Meanwhile Alex is in the kitchen with a cleaver and carving knife cutting up the giant pumpkin/squash thing K gave us last week.

Everyone arrives and we all gather in the living room. K reads the chapter from Story of the World Vol 2 while I’m finishing the Tang Warrior colour sheets. We then move to the back room and the big table for map work and to colour their warriors. [Story of the World Vol 1 was pretty good until near the end where she seems to rush it and leave out important events. Vol 2 is getting irritating to be honest as so much seems skimmed over or left out, or not quite accurate. If you use this I would say get a lot of other history books and read ahead].

While the colouring is going on we get lunch ready. The children go and play until all the lunch is laid out. There’s home made bread, home made soup, veg and fruit and noodles and cheese.

After lunch it’s time to make chinese blocks to print. We make them with string stuck to card in their designs and then they leave the glue to dry while they have a go at using chop sticks. Yes, well….they had a go.

Then it’s time to paint the string pictures and print paper plates. China invented wooden block printing apparently.

It’s time for art and we continue the study of Cimabue from Artistic Pursuits and his work, begun last week. [These books are now shockingly expensive. I bought Vols 1 and 2 some years ago at a good price; can’t remember what but nowhere near the ridiculous price they are now. We’re on Vol 2 now. After that I’m going to change program or maybe even write my own.] There’s a picture to study and the activity is to paint a saint, angel or important person and add some gold to the painting. We have gold paint and other paints so the children all choose what they would like to paint.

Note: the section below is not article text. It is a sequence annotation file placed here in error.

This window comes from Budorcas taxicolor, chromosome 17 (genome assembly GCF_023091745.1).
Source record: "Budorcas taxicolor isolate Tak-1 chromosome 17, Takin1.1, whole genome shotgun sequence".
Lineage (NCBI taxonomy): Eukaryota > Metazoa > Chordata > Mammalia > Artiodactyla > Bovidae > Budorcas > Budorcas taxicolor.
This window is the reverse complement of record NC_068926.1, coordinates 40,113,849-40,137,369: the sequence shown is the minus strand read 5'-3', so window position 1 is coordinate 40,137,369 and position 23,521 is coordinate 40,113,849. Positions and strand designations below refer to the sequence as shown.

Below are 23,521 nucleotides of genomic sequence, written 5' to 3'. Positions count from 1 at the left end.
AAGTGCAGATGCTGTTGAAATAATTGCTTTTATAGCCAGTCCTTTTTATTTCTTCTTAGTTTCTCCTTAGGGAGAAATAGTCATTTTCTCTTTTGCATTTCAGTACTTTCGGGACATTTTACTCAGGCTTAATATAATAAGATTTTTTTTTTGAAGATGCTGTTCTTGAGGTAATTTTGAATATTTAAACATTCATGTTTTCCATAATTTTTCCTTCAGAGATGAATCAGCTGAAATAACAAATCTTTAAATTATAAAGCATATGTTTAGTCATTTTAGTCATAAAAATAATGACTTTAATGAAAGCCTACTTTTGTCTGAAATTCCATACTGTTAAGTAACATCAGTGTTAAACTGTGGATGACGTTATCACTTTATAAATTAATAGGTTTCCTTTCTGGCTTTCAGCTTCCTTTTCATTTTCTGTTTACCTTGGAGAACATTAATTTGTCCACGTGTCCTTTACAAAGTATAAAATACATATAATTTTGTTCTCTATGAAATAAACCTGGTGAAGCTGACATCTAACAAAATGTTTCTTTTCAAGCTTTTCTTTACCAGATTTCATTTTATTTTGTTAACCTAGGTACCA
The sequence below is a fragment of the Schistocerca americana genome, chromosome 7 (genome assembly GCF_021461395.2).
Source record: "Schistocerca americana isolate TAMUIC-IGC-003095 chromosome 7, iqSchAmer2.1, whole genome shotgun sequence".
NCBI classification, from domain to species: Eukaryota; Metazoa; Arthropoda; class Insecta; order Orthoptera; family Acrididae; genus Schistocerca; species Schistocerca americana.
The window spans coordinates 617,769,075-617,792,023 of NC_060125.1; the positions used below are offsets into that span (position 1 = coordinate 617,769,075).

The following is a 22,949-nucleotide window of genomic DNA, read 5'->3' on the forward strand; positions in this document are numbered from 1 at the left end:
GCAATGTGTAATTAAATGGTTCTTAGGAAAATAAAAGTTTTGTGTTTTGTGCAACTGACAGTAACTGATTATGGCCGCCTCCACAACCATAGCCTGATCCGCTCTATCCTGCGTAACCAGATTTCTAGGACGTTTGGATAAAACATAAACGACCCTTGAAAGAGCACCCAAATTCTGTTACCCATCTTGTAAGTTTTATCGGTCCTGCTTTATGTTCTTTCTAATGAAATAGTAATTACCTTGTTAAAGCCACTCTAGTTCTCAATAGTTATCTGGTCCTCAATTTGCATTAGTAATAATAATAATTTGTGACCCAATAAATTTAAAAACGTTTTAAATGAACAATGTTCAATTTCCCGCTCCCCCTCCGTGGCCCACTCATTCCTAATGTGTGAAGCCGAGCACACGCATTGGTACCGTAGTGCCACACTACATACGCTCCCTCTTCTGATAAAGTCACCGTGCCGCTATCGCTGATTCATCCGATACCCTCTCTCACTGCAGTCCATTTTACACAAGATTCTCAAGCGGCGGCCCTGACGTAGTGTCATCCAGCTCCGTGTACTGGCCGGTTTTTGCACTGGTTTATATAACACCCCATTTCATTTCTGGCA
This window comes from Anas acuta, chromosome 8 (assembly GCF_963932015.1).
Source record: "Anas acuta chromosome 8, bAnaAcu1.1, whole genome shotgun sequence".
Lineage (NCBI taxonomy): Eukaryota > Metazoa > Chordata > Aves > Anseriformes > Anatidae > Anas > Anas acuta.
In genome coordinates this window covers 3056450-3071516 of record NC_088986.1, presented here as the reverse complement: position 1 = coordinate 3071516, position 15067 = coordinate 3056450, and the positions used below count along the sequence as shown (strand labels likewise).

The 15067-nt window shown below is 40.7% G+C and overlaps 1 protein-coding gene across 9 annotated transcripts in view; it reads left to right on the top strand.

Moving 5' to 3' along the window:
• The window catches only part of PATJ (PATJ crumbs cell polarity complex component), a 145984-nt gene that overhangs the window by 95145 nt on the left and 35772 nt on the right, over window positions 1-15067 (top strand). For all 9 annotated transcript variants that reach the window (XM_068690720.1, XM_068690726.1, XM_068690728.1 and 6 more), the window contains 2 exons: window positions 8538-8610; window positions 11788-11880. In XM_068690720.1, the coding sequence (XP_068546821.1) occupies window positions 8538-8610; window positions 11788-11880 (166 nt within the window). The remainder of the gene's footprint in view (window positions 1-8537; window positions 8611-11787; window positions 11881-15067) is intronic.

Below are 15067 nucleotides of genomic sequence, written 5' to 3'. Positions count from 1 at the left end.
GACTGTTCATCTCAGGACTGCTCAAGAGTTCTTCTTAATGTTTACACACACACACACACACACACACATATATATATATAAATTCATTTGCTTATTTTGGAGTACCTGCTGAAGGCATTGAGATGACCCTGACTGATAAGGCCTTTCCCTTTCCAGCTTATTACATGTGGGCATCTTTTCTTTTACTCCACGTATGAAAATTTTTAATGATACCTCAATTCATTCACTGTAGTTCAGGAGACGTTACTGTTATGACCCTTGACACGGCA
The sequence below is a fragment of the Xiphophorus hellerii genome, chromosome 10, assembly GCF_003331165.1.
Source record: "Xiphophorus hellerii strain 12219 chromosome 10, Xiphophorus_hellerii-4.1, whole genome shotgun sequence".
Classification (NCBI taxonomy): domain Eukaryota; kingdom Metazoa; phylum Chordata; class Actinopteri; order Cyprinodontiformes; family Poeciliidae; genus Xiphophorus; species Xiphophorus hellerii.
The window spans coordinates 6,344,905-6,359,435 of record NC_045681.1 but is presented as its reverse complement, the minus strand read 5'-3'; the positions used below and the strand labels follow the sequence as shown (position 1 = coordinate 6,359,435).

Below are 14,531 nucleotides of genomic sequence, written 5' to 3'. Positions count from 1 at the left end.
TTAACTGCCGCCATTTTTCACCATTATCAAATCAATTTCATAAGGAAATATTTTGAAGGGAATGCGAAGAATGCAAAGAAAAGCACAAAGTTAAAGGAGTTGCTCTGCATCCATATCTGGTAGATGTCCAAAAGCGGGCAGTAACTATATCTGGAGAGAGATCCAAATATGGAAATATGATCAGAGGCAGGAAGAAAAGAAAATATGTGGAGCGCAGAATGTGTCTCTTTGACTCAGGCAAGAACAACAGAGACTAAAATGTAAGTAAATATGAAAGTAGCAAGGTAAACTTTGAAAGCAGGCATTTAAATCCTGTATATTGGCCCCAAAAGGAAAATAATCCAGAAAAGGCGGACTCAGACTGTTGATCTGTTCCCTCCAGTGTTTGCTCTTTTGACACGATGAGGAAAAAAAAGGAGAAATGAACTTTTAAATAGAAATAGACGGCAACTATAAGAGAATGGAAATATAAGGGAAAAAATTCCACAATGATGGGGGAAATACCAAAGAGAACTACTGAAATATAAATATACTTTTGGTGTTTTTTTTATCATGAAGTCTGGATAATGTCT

There is silence.

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Then there is a little more time to play, clear up and the other family head off home.


8 responses to “Home Education- a day in the life (or two)

  1. Just out of interest; would you recommend following a curriculum? E.g. one of the American ones (such as Starfall? I know a few mums here who use it)

    Although I have a couple of years yet before starting ‘officially’ with Jopseh, I still sometimes worry that I wont know where to start or what resourcres to use, or what to cover on a day to day basis.


    • I tend to have a bit of a pick’n’mix approach to curricula so I wouldn’t follow one particular one.
      I think as your little man grows you will see what he needs as you go along-being his mum-and will go with that.
      I love Starfall and More.Starfall. It has suited all three of the younger ones; but it teaches reading and offers good worksheets for basic maths and letter and word formation. It isn’t a full curriculum and there are some overly PC elements that I tend to find a little irritating.
      All I can suggest is – take a look at what’s out there and see what you and your son enjoy.
      You can always email me if you have questions and i’ll try to answer them 🙂

  2. What a lovely round-up. Thanks for posting this, Mum6kids. I wish I had educated my dear children at home from the start. Never too late, but…

  3. Sounds like everyone had a good time! Things here are still up in the air after the move – but I expect them to calm down next week so we can get back to our regular routine. Thankfully I don’t really have to worry about the boys being “behind” since their test scores say they are so many grades “ahead” – whatever that means. They are doing a lot of reading and studying on their own during this chaotic time… they’re such good kids! 🙂

    • Hope you can find it all after the move!
      I love the fact that HE children find learning so much part of normality that they do it, no matter what is happening around them.
      Take care.

  4. Two fabulous days. Bet you’re shattered.